NET AND BASELINE
Net Points Won
- Novak = 71% (72/102)
- Aslan = 74% (67/90)
Baseline Points Won
- Novak = 52% (348/667)
- Aslan = 54% (251/469)
Serve & Volley Points Won
- Novak = 100% (5/5)
- Aslan = 50% (1/2)
Net points are very similar. It’s interesting that Aslan is up to 54% of baseline points won, especially after playing Schwartzman and Auger-Aliassime. That’s very solid. Novak is more in the 54% – 55% range at this part of the tournament, so it’s important to note that he is off a couple of percentage points at 52%. That’s below par for him.
WHO WILL WIN?
I said at the start of the tournament that Djokovic is my pick, and until somebody knocks him out then don’t even talk about anyone else.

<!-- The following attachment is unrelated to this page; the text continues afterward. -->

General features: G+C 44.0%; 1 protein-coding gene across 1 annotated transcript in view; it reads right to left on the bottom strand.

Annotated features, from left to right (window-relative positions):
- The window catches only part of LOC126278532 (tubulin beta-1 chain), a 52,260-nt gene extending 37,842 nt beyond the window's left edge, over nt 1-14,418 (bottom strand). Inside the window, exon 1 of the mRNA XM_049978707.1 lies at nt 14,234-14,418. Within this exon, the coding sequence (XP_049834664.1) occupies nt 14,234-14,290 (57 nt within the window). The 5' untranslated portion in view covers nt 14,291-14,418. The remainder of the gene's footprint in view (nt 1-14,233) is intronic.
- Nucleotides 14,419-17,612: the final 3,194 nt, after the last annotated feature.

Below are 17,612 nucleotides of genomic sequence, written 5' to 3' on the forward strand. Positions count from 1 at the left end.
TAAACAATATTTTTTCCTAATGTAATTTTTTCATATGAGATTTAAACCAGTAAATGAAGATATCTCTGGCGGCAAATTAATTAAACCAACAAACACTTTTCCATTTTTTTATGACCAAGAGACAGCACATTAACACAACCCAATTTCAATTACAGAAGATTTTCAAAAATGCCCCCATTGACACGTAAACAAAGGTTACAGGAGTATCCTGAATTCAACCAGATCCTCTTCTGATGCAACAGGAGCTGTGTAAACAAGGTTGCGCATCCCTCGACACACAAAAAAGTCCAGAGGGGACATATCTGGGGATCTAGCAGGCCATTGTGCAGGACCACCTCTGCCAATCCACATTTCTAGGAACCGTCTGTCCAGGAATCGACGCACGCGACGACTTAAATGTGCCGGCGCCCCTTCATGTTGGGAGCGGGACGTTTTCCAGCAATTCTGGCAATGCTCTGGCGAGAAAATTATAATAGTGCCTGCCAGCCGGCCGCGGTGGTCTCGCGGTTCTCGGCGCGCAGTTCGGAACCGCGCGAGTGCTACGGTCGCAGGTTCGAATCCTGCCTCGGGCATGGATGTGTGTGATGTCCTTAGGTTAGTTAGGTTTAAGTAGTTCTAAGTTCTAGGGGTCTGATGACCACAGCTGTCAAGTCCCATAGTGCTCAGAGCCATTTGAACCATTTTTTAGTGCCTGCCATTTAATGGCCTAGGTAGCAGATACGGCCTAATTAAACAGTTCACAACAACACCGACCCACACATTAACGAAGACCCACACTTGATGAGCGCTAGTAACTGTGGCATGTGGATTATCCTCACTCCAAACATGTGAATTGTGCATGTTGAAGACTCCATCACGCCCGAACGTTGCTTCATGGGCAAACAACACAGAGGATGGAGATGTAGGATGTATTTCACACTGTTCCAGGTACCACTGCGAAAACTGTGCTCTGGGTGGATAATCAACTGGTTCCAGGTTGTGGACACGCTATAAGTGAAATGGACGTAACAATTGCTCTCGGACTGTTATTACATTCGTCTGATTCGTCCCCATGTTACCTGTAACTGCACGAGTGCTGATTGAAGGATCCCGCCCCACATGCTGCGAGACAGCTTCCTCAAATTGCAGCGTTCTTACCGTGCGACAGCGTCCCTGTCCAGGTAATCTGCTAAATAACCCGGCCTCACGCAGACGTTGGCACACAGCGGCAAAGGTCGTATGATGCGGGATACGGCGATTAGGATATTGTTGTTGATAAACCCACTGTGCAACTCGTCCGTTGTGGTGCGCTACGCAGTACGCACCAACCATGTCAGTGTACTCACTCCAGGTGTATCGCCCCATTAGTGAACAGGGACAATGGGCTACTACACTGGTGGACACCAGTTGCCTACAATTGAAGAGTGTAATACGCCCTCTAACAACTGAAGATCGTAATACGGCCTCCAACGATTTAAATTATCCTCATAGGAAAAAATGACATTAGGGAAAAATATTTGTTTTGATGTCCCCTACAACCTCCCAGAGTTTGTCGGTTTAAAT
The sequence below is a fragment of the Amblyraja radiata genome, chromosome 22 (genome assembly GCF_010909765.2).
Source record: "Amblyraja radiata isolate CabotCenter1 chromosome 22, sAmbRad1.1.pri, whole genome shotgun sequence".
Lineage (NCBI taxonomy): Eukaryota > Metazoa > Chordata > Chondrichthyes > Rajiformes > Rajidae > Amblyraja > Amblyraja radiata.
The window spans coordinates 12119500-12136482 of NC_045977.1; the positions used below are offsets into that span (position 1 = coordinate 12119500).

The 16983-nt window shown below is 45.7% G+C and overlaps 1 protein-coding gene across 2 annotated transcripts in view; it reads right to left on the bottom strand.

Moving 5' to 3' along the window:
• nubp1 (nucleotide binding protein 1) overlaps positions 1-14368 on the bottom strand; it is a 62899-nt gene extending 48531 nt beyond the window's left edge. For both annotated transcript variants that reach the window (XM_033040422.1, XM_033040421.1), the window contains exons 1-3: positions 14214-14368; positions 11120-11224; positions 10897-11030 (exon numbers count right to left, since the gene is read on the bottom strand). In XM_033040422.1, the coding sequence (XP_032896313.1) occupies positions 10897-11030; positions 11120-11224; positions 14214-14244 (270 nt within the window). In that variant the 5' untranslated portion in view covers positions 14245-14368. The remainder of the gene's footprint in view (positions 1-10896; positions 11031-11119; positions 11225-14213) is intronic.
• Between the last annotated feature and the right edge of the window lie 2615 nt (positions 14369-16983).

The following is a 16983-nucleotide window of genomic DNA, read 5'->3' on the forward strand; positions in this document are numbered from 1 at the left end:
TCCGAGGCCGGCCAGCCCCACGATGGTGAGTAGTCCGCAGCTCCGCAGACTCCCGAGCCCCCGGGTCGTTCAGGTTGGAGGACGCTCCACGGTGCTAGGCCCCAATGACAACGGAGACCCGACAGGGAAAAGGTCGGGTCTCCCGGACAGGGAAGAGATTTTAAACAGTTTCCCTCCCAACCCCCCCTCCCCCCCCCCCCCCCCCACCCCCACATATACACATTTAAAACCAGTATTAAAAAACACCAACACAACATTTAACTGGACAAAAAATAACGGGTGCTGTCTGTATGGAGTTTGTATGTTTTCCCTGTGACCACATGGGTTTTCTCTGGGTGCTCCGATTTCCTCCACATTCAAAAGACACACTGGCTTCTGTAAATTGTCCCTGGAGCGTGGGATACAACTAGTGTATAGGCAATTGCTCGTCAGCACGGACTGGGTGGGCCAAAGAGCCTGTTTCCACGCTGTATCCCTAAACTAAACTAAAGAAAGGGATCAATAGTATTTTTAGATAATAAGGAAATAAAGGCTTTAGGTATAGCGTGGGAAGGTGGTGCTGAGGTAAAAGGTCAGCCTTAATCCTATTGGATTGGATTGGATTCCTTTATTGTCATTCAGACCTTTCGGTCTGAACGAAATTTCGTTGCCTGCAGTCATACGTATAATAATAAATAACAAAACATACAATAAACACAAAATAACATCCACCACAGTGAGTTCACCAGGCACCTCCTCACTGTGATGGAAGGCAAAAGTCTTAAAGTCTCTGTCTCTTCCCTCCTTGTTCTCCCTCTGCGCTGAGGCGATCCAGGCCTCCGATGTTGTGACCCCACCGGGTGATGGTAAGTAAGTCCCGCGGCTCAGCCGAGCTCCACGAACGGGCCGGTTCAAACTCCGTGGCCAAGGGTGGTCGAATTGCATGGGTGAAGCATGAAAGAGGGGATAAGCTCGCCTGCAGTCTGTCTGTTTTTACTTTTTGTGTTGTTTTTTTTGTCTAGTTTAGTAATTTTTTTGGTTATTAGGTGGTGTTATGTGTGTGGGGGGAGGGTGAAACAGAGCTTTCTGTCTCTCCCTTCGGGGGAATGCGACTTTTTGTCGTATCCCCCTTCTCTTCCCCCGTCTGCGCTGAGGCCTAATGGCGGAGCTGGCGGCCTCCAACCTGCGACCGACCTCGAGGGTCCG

Karatsev is the real deal. Forget his current ranking of #114. Forget his career-best ranking is #111. Forget he is finally coming into his own at 27-years-old.
Karatsev is overflowing with confidence. A big weapon that he possesses is the ability to stay positive – especially under pressure. He could have easily folded in straight sets against Felix. He didn’t. He is going to believe that he can beat Novak. For sure he and Medvedev sit down and have a quiet talk about what it’s like to beat the world No. 1. The important thing for Karatsev is that his current form can win him this match. He does not have to find a new level, or try to red-line his game for three hours to pull off victory. Karatsev needs to stay the course.
This is going to be a great match! Karatsev is a fantastic story for this tournament. Welcome to the bright lights Aslan!
Have a great match guys,